The year homeless-related crime surged in Los Angeles

2015 was a turning point; did cleaner streets have something to do with it?

As the number of people experiencing homelessness in the City of Los Angeles has swelled in the past decade, they have also increasingly wound up in the crime data


But in 2015 something unusual happened: The number of people experiencing homelessness grew by 12% from the year before, but crimes where homeless people were involved — as victim, suspect or both — grew by nearly 120%, according to the LAPD database. 


By comparison, this past year, the population of people experiencing homeless in the city grew by 16%, while crimes involving homeless people grew by 57%. 


We previously reported a rise in crimes involving homeless people (including homeless kids) which dovetailed with recent reports of increasing numbers of homeless people living in the City of Los Angeles.  


For those studying homelessness in the City of Los Angeles, this raises the question, what happened in 2015 to account for the sudden surge?


From 2014 to 2015: 

  • Crimes where the victim was homeless rose by more than 105%.
  • Crimes where the suspect was homeless increased by nearly 124%.
  • Crimes where both the victim and the suspect were experiencing homelessness rose by 202%. 





Homeless advocates say it is no coincidence that the 2015 spike in homeless-related crime coincided with the launch of Mayor Eric Garcetti’s Clean Streets Initiative, a campaign to document and remove trash from the streets of Los Angeles. That involved sending police and sanitation workers to homeless encampments to clean them up or move them out, a combination that resulted in numerous arrests


That initiative is “a project by the city to criminalize homeless people,” said Jonny Coleman, a member of the activist group NOlympics LA. The group protests against Los Angeles hosting the 2028 Olympics citing concerns of displacing residents and increasing militarization of the LAPD.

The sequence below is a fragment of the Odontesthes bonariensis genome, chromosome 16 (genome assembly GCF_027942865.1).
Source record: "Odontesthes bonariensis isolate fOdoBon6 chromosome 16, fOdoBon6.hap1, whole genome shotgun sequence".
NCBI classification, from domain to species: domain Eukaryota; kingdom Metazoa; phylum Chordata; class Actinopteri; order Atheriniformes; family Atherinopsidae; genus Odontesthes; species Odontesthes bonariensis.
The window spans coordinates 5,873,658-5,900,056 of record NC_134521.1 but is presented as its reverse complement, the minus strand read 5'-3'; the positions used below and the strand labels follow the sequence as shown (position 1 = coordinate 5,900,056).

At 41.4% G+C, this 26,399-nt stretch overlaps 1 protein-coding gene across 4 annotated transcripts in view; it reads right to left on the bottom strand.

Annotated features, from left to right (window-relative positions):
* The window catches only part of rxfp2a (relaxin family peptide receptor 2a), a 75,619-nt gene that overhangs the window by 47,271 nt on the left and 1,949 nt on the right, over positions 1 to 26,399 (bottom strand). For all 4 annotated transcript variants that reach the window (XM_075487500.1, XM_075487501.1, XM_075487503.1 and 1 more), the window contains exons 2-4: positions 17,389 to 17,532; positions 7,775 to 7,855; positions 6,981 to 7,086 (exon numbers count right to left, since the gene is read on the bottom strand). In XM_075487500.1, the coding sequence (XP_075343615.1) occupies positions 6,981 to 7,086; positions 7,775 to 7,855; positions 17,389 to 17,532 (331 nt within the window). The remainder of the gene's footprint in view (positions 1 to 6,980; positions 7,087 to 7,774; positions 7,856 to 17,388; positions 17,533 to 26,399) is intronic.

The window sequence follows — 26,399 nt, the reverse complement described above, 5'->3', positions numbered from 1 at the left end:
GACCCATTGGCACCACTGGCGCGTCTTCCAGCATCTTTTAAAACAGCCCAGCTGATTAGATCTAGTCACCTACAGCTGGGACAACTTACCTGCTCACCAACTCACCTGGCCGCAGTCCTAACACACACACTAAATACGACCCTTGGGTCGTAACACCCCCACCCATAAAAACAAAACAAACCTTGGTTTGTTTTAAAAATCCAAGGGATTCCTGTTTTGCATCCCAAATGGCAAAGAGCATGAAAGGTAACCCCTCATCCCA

The LAPD said it does not know the cause of the 2015 spike in crime against and by people experiencing homelessness. 


Commander Dominic Choi, the homeless coordinator for the LAPD, said the spike could be attributed to many factors: 


One is that the LAPD has improved the way we are tracking homeless-related crimes through better coding,” he said. “Secondly, I believe there is an actual increase in homeless-related crime.” 


According to a 2018 report looking at homelessness in Los Angeles by the Economic Roundtable, an LA-based nonprofit research organization, “As homelessness grew … the primary governmental tool was police action to both contain homelessness and prevent permanent anchors in specific locations.”


Earlier this week, Mayor Garcetti, under intense criticism from local activists, announced a new $6 million plan to provide sanitation services directly to homeless encampments. And the California legislature will soon vote on a deal that could give Los Angeles and other large California cities $275 million in state grants to deal with homelessness. 


After the 2015 surge in crimes involving homeless people, the numbers have remained high, with last year having the highest number of crimes involving homeless people ever (with 15,131 reported crimes) since the LAPD data became publicly available in 2010. 


The yearly percentage increase, however, has been more incremental, with an average annual percentage increase of about 45% each year from 2015 to 2018. 


How we did it: We examined publicly available LAPD data on reported crimes involving people experiencing homelessness. For neighborhood boundaries, we rely on the borders defined by the Los Angeles Times. Learn more about our data here.


LAPD data only reflects crimes that are reported to the department, not how many crimes actually occurred. In making our calculations, we rely on the data the LAPD makes publicly available. The LAPD does periodically update past crime reports with new information, which sometimes leads them to recategorize past reports. Those revised reports do not always automatically become part of the public database. We try to update our reporting when new data become available.


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